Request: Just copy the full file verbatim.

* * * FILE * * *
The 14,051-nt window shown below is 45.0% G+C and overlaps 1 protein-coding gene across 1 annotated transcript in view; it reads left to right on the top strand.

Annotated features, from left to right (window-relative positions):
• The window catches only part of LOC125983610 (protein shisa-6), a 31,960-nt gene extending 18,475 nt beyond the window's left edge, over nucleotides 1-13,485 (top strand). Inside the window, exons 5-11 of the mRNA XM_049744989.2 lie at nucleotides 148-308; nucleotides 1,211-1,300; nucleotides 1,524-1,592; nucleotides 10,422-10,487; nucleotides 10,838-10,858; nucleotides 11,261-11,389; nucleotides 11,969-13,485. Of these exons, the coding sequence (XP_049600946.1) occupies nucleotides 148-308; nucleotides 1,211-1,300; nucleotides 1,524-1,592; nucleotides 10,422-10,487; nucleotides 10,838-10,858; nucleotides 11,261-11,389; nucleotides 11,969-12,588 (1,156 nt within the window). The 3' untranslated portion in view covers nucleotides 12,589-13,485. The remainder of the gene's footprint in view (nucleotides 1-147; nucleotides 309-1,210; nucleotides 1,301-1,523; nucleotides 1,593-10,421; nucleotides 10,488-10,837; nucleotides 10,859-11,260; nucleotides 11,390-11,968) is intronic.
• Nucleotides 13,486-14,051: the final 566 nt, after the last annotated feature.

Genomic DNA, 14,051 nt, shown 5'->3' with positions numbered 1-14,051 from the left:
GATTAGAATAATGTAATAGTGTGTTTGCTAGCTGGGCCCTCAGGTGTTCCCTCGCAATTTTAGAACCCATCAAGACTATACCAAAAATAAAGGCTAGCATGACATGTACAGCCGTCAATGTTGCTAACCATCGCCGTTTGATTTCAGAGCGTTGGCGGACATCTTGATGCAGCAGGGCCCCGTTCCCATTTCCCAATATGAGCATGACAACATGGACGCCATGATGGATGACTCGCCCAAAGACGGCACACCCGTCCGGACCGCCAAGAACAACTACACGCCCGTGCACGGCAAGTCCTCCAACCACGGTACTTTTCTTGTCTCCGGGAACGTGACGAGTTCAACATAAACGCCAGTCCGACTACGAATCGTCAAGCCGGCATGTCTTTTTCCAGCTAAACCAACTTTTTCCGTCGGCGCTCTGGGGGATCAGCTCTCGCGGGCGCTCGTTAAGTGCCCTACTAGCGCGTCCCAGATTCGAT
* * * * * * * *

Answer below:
The 14,051-nt window shown below is 45.0% G+C and overlaps 1 protein-coding gene across 1 annotated transcript in view; it reads left to right on the top strand.

Annotated features, from left to right (window-relative positions):
• The window catches only part of LOC125983610 (protein shisa-6), a 31,960-nt gene extending 18,475 nt beyond the window's left edge, over nucleotides 1-13,485 (top strand). Inside the window, exons 5-11 of the mRNA XM_049744989.2 lie at nucleotides 148-308; nucleotides 1,211-1,300; nucleotides 1,524-1,592; nucleotides 10,422-10,487; nucleotides 10,838-10,858; nucleotides 11,261-11,389; nucleotides 11,969-13,485. Of these exons, the coding sequence (XP_049600946.1) occupies nucleotides 148-308; nucleotides 1,211-1,300; nucleotides 1,524-1,592; nucleotides 10,422-10,487; nucleotides 10,838-10,858; nucleotides 11,261-11,389; nucleotides 11,969-12,588 (1,156 nt within the window). The 3' untranslated portion in view covers nucleotides 12,589-13,485. The remainder of the gene's footprint in view (nucleotides 1-147; nucleotides 309-1,210; nucleotides 1,301-1,523; nucleotides 1,593-10,421; nucleotides 10,488-10,837; nucleotides 10,859-11,260; nucleotides 11,390-11,968) is intronic.
• Nucleotides 13,486-14,051: the final 566 nt, after the last annotated feature.

Genomic DNA, 14,051 nt, shown 5'->3' with positions numbered 1-14,051 from the left:
GATTAGAATAATGTAATAGTGTGTTTGCTAGCTGGGCCCTCAGGTGTTCCCTCGCAATTTTAGAACCCATCAAGACTATACCAAAAATAAAGGCTAGCATGACATGTACAGCCGTCAATGTTGCTAACCATCGCCGTTTGATTTCAGAGCGTTGGCGGACATCTTGATGCAGCAGGGCCCCGTTCCCATTTCCCAATATGAGCATGACAACATGGACGCCATGATGGATGACTCGCCCAAAGACGGCACACCCGTCCGGACCGCCAAGAACAACTACACGCCCGTGCACGGCAAGTCCTCCAACCACGGTACTTTTCTTGTCTCCGGGAACGTGACGAGTTCAACATAAACGCCAGTCCGACTACGAATCGTCAAGCCGGCATGTCTTTTTCCAGCTAAACCAACTTTTTCCGTCGGCGCTCTGGGGGATCAGCTCTCGCGGGCGCTCGTTAAGTGCCCTACTAGCGCGTCCCAGATTCGAT